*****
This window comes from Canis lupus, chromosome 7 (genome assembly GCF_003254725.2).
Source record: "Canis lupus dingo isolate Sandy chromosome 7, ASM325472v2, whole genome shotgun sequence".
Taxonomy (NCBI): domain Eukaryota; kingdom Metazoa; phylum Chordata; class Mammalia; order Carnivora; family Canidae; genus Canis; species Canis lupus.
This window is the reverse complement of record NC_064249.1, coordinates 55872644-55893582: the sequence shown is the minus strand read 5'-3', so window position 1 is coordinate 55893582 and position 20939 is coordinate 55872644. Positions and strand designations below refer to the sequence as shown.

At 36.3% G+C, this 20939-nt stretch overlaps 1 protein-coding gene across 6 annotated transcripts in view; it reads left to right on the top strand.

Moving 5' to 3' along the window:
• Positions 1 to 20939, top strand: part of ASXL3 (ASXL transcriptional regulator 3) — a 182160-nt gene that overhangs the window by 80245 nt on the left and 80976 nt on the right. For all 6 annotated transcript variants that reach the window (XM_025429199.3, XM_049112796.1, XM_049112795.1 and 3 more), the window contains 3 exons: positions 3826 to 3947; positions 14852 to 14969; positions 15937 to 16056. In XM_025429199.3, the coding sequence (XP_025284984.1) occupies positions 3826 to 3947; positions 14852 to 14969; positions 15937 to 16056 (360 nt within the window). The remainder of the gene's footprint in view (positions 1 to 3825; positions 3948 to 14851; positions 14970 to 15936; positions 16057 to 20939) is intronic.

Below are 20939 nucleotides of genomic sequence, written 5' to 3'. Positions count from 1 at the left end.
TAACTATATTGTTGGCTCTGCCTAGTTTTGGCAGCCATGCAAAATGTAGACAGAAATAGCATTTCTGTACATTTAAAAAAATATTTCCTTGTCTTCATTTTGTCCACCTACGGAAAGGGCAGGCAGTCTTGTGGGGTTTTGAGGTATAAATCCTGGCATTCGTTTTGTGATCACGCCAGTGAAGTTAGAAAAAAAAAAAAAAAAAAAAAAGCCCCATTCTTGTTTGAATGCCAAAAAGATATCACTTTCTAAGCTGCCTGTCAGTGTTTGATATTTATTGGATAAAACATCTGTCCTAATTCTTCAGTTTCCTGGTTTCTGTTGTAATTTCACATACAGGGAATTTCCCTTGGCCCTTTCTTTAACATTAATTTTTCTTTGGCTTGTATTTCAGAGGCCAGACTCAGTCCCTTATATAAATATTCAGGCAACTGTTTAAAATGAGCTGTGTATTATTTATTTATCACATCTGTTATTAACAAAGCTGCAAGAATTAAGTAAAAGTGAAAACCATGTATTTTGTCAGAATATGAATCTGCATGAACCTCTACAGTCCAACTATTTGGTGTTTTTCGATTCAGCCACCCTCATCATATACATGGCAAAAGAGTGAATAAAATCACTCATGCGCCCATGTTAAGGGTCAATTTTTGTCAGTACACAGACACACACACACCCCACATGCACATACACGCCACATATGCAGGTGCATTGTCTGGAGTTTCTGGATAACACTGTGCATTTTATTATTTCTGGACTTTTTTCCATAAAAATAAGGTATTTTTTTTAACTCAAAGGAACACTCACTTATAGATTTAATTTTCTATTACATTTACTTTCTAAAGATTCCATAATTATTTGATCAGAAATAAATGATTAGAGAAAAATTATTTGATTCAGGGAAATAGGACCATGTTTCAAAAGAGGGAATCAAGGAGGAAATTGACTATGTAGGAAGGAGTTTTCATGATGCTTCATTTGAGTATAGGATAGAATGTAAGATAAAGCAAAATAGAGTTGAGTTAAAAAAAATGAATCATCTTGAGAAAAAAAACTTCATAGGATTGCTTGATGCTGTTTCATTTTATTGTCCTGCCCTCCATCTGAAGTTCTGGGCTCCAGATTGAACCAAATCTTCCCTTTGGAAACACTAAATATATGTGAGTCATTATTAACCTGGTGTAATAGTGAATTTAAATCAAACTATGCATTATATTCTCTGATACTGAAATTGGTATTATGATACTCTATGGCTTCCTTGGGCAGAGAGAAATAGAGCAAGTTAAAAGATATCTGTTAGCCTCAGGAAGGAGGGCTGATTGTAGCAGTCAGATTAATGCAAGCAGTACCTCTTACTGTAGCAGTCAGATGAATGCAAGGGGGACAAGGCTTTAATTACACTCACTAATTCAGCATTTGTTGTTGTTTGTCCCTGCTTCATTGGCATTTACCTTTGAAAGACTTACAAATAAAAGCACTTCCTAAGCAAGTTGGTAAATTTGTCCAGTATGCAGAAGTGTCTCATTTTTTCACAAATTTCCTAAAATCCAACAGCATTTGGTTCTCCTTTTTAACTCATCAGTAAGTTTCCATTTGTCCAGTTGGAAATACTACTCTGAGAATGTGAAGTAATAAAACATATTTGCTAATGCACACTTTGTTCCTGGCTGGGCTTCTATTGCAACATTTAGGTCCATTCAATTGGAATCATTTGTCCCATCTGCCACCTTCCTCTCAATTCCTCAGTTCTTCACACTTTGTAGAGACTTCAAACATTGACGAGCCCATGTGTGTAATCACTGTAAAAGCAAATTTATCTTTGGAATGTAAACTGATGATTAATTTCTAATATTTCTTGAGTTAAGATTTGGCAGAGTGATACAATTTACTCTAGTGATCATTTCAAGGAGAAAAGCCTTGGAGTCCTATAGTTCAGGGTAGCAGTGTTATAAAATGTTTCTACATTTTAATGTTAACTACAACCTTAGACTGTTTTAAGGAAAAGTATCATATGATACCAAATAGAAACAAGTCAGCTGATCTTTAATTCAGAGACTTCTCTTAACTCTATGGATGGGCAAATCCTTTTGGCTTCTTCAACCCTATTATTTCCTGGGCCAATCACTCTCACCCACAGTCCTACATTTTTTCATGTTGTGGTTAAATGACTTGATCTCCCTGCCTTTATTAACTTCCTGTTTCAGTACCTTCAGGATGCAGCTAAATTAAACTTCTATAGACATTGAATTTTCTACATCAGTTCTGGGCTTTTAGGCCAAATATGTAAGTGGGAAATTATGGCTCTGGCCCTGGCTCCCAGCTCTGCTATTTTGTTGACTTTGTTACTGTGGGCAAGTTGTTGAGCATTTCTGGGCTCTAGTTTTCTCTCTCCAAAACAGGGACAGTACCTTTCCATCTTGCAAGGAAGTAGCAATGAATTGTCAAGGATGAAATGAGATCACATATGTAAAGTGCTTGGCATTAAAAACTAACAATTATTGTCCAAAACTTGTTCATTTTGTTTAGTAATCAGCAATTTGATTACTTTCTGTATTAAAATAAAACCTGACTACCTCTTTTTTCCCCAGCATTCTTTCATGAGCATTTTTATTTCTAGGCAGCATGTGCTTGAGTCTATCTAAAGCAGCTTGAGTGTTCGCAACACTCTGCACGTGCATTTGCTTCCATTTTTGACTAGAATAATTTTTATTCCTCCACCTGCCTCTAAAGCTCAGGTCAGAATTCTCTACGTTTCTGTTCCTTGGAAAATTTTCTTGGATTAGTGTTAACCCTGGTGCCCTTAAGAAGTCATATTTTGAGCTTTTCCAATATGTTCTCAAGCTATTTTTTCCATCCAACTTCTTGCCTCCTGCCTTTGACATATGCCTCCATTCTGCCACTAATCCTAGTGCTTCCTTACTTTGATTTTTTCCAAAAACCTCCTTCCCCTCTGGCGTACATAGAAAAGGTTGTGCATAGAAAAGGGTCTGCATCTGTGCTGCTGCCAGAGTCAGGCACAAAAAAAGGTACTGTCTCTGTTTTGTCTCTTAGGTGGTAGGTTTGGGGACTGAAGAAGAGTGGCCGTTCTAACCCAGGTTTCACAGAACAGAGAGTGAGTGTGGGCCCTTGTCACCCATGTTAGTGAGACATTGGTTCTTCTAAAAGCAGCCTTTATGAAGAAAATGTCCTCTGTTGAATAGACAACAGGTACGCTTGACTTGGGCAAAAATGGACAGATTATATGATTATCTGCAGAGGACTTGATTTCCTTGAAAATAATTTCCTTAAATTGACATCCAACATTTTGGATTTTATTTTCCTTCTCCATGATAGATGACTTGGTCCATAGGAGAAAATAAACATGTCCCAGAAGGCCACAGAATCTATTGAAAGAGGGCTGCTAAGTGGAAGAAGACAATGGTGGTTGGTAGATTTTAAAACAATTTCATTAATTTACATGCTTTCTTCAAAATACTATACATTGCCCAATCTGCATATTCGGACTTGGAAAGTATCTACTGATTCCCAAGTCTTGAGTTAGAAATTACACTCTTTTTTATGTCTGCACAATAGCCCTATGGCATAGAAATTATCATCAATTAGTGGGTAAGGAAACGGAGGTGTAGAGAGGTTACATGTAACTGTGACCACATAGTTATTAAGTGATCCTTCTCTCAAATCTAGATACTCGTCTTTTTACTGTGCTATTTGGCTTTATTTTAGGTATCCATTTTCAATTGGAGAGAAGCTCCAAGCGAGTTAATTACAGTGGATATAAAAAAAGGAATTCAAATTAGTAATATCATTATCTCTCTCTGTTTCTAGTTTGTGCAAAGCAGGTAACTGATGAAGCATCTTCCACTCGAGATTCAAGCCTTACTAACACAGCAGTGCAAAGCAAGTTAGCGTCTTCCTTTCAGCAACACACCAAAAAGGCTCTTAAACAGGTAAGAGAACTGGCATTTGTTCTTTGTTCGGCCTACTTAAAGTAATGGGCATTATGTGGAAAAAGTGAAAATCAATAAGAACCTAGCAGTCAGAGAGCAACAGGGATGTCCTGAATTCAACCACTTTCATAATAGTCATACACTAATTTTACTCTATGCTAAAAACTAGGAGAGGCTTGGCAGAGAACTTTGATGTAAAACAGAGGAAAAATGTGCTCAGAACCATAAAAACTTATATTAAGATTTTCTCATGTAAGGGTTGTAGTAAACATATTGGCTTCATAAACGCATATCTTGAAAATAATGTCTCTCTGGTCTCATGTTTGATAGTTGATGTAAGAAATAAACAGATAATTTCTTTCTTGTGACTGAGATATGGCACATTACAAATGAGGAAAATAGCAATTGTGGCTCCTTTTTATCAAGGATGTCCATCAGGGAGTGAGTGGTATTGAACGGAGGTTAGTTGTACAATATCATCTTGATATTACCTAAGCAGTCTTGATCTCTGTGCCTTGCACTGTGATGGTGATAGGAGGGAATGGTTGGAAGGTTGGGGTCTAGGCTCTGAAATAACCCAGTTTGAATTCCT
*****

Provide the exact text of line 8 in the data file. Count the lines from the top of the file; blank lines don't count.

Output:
Below are 20939 nucleotides of genomic sequence, written 5' to 3'. Positions count from 1 at the left end.